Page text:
Constructing a Cryptic #5: Thoughts from Nate the Great

This is the last (for now) in my series of posts crystallizing my thoughts on cryptic construction so that new constructors can learn from it. You’ll notice I’m putting this info up here on Tough as Nails, not anywhere affiliated with AVCX: That’s because these are my personal thoughts, not to be taken as editorial standards, and not everything I do will apply to every constructor. YMMV.

Well, except that this post isn’t about what I think, it’s my paraphrasing what the wonderful Nate Cardin, cryptic constructor and now editor, thinks.

I showed my initial thoughts on cryptic puzzlemaking — the material from which the previous posts in this series was built — to Nate. Nate is one of the reasons I’m so glad to evangelize for cryptics; I had a smidge more experience than he did when he got started, and I was able to give him a bit of guidance which he has taken and run with and then some. (If you don’t already have a subscription to The Browser, where he and I are both regulars, what are you waiting for?)

Anyway, I’m paraphrasing some of the responses he had and I want to specifically credit them to him because hell, I want to try some of these techniques now!

Nate’s clue-writing tips:

  • When writing a clue, figure out the definition half first, then build surface sense and clue around that with the wordplay. (Stella note: Interesting! I do not always start with the definition half when clue writing, but I can see how that would be easier much of the time. I’m going to try this!)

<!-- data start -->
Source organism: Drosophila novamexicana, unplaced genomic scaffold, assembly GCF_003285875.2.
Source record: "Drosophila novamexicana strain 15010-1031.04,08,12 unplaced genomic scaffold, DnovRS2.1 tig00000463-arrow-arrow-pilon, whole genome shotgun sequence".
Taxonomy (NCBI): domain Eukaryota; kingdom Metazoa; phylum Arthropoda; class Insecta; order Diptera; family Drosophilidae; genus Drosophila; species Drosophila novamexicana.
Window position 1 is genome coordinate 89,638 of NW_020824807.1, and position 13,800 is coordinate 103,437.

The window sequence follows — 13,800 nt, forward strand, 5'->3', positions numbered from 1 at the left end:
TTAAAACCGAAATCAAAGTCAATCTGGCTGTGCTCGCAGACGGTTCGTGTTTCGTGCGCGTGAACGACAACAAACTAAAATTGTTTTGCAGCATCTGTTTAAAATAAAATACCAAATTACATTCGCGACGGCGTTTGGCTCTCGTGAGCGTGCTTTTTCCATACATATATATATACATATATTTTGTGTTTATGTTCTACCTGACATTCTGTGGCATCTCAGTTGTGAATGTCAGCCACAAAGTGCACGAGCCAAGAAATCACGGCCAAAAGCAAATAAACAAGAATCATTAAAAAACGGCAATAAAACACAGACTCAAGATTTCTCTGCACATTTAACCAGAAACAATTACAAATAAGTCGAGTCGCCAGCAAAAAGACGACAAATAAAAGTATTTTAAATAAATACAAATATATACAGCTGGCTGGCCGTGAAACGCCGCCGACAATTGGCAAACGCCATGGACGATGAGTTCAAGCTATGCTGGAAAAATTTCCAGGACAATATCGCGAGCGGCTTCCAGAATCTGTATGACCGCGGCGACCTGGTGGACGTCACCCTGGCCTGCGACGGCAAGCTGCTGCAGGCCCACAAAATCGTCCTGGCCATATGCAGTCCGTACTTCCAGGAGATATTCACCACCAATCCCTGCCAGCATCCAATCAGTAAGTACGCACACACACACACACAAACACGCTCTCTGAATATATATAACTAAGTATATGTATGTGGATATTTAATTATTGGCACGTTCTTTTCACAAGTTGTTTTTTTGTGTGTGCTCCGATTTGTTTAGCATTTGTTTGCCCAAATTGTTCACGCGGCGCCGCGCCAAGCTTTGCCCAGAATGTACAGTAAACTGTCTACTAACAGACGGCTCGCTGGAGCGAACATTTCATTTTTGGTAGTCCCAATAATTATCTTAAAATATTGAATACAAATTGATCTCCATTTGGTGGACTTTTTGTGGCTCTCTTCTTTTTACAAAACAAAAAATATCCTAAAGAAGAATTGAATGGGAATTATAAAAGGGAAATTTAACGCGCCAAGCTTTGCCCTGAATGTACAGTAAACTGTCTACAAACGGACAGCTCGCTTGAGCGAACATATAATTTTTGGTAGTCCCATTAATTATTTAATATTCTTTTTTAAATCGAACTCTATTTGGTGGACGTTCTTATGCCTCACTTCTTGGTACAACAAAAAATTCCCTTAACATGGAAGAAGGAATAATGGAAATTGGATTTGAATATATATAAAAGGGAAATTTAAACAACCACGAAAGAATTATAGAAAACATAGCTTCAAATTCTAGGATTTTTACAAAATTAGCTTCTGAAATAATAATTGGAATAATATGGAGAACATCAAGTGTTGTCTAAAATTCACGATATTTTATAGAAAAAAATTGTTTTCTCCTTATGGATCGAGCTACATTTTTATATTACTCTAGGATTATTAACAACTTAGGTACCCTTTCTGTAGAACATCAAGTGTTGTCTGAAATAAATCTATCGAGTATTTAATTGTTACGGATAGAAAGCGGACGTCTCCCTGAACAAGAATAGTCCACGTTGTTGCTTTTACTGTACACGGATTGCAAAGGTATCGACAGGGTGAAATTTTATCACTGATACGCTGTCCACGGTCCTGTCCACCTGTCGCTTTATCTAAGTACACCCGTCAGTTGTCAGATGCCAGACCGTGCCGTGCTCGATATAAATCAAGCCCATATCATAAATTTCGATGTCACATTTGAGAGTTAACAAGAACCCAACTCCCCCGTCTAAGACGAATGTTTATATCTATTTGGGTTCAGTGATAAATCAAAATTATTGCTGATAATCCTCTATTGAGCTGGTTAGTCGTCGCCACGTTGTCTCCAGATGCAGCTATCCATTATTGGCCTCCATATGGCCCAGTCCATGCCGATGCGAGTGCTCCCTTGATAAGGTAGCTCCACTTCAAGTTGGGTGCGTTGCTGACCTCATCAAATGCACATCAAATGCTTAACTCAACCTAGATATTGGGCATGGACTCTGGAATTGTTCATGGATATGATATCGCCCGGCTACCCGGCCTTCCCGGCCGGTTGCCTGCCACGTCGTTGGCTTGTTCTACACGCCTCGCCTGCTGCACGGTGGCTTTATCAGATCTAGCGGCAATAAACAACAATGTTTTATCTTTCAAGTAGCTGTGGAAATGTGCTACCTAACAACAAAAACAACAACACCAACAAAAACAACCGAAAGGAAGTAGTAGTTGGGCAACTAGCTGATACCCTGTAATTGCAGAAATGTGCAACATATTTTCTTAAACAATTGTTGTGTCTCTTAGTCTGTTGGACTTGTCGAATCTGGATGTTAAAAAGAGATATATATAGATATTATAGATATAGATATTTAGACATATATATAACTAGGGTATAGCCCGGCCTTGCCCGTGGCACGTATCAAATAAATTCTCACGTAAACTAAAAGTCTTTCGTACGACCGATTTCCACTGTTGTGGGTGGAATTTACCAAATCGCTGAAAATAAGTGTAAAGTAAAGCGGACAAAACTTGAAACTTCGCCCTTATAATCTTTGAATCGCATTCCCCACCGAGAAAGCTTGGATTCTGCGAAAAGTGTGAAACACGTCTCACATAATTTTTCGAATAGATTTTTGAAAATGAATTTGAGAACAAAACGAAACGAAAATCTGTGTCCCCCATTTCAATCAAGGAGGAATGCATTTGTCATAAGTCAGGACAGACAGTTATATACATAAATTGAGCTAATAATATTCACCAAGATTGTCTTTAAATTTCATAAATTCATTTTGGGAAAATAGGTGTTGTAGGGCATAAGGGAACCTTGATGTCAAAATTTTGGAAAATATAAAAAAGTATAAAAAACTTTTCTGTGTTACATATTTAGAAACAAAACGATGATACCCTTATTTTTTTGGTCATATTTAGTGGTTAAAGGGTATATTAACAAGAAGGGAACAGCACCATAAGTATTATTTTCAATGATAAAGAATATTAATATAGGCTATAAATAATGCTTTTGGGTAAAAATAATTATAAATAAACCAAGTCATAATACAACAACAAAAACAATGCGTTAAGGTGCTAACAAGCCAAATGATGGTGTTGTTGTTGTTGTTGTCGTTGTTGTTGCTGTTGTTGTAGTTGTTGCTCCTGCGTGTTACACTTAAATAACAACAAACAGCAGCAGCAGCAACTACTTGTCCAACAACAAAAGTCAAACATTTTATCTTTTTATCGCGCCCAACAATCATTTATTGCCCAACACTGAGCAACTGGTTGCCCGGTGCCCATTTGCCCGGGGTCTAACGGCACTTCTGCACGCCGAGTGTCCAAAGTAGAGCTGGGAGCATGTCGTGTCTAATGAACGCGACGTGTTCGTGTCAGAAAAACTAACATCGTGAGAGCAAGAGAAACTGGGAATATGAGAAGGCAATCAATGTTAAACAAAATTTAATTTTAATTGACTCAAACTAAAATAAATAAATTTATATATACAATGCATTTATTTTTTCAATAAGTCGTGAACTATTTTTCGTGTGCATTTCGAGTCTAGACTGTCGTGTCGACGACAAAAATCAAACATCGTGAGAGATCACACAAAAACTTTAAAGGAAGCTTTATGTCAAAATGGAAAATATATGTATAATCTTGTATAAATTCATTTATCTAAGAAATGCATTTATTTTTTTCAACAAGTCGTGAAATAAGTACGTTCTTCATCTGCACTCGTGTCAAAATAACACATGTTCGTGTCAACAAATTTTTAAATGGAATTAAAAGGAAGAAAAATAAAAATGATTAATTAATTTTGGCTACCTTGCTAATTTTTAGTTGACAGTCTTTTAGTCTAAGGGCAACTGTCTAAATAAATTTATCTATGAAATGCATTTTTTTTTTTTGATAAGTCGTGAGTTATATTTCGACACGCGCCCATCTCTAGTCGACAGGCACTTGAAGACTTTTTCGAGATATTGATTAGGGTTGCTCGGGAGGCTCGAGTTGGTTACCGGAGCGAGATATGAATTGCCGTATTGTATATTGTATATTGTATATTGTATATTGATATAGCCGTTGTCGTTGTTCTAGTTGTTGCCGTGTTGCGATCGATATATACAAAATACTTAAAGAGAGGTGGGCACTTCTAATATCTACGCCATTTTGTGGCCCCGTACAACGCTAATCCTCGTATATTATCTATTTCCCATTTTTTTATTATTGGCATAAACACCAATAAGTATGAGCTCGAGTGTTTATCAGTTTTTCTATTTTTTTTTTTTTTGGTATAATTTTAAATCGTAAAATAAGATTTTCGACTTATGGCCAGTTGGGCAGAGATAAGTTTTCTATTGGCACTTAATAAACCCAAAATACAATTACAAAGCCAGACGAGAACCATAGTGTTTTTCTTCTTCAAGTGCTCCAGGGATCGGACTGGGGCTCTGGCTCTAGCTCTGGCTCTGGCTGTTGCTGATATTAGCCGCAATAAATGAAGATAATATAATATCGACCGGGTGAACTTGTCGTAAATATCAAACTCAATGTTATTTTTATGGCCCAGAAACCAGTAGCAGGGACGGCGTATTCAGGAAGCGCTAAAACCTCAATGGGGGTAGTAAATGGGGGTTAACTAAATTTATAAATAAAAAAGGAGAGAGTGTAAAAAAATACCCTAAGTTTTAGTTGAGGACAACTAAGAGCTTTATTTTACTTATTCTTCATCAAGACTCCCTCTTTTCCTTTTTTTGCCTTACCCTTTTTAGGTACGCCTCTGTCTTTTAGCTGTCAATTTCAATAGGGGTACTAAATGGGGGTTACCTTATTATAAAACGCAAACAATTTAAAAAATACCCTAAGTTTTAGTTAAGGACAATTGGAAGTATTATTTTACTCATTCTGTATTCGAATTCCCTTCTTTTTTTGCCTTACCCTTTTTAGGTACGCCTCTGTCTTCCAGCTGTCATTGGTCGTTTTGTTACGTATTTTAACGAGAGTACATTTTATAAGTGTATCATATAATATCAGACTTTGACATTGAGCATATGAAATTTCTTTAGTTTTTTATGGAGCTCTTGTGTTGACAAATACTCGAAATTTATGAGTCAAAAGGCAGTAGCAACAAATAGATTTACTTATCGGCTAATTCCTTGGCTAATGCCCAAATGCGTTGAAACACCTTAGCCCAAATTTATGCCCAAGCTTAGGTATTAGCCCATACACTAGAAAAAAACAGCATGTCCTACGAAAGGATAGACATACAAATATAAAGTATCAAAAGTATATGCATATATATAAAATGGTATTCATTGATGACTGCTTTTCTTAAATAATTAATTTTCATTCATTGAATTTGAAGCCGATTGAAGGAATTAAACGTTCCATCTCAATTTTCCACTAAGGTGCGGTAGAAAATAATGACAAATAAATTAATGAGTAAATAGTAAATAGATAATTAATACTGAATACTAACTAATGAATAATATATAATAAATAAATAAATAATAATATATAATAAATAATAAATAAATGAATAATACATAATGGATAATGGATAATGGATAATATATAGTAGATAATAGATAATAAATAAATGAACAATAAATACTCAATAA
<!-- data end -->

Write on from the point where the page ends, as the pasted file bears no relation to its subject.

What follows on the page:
• Make the straight (definition) end of clue fair to the solver, even if it is a bit cheeky or tricky. You can use a larger group to define an example in cryptics in a way that you can’t in vanilla crosswords, but don’t be so vague that the solver can’t feel sure when they have the right answer.
  • Vary wordplay in your clues, but limit how many hidden words, double definitions, and homophones you use (1-2 each max per puzzle). (Stella note: These clue types tend to be noticed by solvers when they’re used in excess, and although I’ve seen some exceptions, this is a good rule of thumb for how much you can get away with with most editors.)
  • Anagramming long entries is tricky. If you anagram an entire entry of 10 or more letters, it’s likely to produce a less-than-natural surface. So, if you have a puzzle with multiple long entries, don’t fully anagram all of them even though that can seem at first like the easiest way to handle them. Can you anagram part of the entry and use a different wordplay technique with the other part(s)?
  • Strive for an average clue length of 6 words, which is what the greats Cox and Rathvon do. Very long clues can be a slog for solvers to figure out. This is not to say that there shouldn’t be variety in clue length (note from Stella: in fact, an editor once told me to “let my clues breathe,” that they on average were too SHORT! so…YMMV), just that you shouldn’t be writing a novel every time.

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